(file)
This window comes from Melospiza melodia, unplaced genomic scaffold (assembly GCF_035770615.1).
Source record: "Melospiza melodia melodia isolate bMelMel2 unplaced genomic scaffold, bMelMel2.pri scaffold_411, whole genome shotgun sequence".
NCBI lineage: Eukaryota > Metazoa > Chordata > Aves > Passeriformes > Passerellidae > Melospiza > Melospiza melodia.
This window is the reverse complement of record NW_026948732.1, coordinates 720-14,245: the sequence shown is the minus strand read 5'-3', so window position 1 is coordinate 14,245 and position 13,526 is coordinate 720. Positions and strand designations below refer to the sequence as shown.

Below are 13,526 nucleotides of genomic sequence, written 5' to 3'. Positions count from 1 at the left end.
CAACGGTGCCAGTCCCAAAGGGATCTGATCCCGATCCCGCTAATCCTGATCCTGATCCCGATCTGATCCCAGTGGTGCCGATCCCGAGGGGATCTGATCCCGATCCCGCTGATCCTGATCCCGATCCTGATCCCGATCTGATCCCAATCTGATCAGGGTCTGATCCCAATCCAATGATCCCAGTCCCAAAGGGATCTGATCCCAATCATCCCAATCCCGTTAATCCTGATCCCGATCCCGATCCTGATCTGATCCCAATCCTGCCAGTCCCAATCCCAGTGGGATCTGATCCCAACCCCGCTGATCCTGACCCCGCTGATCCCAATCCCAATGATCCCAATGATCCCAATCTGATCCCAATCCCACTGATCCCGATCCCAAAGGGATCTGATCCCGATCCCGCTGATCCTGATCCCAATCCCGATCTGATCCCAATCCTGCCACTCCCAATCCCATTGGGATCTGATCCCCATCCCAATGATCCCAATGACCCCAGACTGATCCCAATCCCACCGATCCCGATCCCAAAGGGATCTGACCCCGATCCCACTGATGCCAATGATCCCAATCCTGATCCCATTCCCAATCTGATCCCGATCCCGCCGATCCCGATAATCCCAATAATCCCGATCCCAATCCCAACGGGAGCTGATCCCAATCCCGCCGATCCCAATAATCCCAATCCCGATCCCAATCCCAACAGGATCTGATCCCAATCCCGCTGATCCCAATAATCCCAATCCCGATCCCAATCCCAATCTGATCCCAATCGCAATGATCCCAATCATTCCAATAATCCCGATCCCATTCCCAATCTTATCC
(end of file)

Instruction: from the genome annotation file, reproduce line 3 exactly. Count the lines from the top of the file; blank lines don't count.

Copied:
NCBI lineage: Eukaryota > Metazoa > Chordata > Aves > Passeriformes > Passerellidae > Melospiza > Melospiza melodia.